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Discussion Starter · #1 ·
I have a young man here who is going to start playing the sax in the fall. I found a sweet-sounding 1950s Elkhart Alto with awesome intonation that seemed perfect for him...then I started thinking.

If my son starts on a vintage horn with vintage ergos, is he going to be challenged later on if he swtiches to something like a YAS-23 or Jupiter? Is it better to start him with a modern ergo? I have a Chinese copy of a Yani A991 that he's tried...seems OK on both...ideas?

Thanks!
 

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I don't know. I started on a Conn New Wonder alto, then went on to a Martin Committee tenor, then an original Balance Action tenor before playing Mk VI tenors and altos.

I didn't have any terrible problems switching. The offset right hand is sometimes great and at other times not. But overall the great horns played great and the not-so-greats played not so great.

Having an in-tune horn sounds like a good idea. I struggled with my Mk VI alto through two years of college not realizing that the horn might be as much as issue as my chops. That horn was pretty squirrely, but I didn't know at them time.

I think the biggest change from say a Conn to a Selmer is getting used to the added resistance. Not always the case, but it seemed that way to me.

Your kid is going have a better tone on that Buescher than on a YAS 23!
 

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Is it a 20A, Elkhart by Buescher? If so, I think they have really good key layouts with light fast action. Its true that more modern horns have lighter pinky keys, but its only noticable when you first start and have no strength in those fingers. Its probably better for him to stick with one or the other till he builds the muscles and strength, and the posture and position. Now my old Conn has a pretty stiff pinky table. I hated it when I first started, especially after I picked up my peers' newer horns. But after a couple years, I didn't really even notice it in comparison.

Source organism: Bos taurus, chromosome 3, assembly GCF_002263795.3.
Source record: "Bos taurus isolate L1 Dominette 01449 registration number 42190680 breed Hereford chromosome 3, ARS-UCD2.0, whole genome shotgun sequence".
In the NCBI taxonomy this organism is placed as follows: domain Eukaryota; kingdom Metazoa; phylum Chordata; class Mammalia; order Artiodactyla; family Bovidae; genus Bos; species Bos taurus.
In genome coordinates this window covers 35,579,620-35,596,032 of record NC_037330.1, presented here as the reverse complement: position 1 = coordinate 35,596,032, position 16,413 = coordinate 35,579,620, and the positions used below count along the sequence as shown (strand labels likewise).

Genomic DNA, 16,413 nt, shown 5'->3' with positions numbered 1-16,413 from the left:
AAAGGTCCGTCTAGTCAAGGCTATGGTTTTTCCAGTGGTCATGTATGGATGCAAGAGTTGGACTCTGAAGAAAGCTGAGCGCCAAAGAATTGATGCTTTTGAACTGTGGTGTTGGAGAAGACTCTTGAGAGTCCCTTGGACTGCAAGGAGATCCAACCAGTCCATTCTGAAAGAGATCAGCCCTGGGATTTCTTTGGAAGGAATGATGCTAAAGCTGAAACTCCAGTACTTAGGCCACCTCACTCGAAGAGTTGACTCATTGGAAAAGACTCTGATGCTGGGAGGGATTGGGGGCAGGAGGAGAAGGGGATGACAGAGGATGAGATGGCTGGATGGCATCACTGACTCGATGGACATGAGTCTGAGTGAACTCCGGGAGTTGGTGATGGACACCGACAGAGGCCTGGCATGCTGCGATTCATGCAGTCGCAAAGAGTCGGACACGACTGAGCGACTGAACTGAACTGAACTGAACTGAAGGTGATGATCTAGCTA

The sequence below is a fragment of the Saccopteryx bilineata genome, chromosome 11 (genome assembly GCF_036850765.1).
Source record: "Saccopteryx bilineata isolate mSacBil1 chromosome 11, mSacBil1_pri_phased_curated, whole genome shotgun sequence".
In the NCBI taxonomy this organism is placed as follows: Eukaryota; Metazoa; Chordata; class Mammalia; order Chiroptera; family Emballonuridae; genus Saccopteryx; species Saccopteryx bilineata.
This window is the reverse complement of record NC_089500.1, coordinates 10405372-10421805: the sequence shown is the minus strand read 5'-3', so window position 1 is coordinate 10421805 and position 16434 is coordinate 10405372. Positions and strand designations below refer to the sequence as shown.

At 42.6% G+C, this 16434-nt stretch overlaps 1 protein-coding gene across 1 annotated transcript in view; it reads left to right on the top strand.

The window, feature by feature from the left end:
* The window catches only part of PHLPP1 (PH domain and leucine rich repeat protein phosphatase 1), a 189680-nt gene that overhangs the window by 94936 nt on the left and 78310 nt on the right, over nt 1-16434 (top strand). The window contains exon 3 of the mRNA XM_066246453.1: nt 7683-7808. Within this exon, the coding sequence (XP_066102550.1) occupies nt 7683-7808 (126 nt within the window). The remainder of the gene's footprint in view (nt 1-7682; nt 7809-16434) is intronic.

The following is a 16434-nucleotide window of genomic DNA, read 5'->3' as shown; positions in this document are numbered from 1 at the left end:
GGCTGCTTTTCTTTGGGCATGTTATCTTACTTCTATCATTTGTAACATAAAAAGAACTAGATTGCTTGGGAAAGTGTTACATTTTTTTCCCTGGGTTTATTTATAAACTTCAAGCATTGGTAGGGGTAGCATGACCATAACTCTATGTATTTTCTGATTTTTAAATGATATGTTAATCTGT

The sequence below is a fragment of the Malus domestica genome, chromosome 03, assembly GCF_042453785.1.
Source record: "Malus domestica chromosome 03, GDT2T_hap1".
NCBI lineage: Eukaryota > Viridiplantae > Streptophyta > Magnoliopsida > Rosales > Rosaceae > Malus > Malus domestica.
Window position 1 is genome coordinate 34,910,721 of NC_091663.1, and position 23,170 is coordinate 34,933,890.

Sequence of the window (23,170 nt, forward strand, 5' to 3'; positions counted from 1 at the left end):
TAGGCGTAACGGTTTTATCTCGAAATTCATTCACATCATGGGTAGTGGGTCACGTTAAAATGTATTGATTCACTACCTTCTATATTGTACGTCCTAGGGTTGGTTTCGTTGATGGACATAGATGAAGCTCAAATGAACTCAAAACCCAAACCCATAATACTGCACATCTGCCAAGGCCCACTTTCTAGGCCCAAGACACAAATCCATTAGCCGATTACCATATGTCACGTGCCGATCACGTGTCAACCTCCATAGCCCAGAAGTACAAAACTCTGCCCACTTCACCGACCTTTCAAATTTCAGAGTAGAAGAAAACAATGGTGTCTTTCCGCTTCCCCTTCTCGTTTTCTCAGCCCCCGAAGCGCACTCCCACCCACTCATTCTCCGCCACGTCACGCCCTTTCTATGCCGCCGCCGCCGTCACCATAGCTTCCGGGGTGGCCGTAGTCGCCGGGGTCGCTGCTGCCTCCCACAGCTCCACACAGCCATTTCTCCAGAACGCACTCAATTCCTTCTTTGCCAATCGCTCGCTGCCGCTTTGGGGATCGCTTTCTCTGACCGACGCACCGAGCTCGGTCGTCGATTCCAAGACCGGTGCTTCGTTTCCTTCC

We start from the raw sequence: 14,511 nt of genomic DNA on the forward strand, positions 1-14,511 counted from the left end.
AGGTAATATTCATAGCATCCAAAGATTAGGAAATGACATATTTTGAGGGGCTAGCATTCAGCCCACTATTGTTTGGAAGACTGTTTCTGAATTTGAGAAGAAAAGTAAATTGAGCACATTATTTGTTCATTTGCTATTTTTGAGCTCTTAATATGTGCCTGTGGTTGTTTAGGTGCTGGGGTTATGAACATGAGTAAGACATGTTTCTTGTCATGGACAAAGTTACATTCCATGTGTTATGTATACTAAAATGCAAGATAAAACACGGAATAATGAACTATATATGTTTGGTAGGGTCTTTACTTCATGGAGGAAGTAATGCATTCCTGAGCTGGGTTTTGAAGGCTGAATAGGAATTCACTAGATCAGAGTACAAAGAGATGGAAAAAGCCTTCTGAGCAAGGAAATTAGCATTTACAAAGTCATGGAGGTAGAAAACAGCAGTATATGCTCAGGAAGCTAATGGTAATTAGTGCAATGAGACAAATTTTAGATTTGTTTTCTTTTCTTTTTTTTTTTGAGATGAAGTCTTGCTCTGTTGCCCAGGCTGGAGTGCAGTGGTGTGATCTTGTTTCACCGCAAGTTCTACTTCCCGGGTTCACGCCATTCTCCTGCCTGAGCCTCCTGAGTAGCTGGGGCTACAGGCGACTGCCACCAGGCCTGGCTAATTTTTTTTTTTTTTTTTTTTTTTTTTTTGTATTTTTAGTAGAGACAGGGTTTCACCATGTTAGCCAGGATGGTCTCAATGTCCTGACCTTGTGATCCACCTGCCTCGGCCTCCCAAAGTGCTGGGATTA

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I believe the left hand little finger key layout on Bueschers, Martins, and Conns (as well as Selmers prior to the Balanced Action) is actually more consistent with the way fingers actually work. Obviously, generations of players have disagreed with me, but I find the Selmer style keys (which is every current production sax) to "fall away" from my fingers as I try to depress them, and the tilting low Bb is just an abomination. Again, I obviously am in the minority among saxophonists.

Don't forget that from the 1850s until 1936, every saxophone player on earth played a sax with the "old style" keywork. Virtuosi such as:

Sigurd Rascher
Jimmy Dorsey
Rudy Weidoeft
Bud Freeman
Dexter Gordon
Charlie Parker
Zoot Sims
Al Cohn
H. Benne Henton
Johnny Hodges
Harry Carney
Gerry Mulligan
Art Pepper
Chu Berry
Lester Young

and many many others had no problem at all coping with the ergonomics of these instruments.
 

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One important thought about the pinky table: The low C# is often very stiff and heavy on older horns because of the articulated G# mechanism. Low B and low Bb are no fun either, but low C# is often the killer on old Buescher and Bundy horns.

That articulated G# is useful from time to time, but not a good tradeoff for the heavy C#, B and Bb.

I throw caution to the wind and cut off the articulation arm with a jeweler's saw or torch.

Yes, I do miss it now and then, but not often.
 
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Ideas?

I started on flute at 11 then at 17 I was hand a Buescher 1936 cause my brothers band members could not hear the flute when I jammed with them.

Guitarist pulled the Alto Aristocrat out of his car boot and said, "hear play this"

So glad that event happened.

At that time I didn't know anything about vintage or modern horns.

It was a sax, how cool!

It shaped my life and still does.

Just play ya boy lots of Bird & Dexter, all the rest will take care of itself! ;->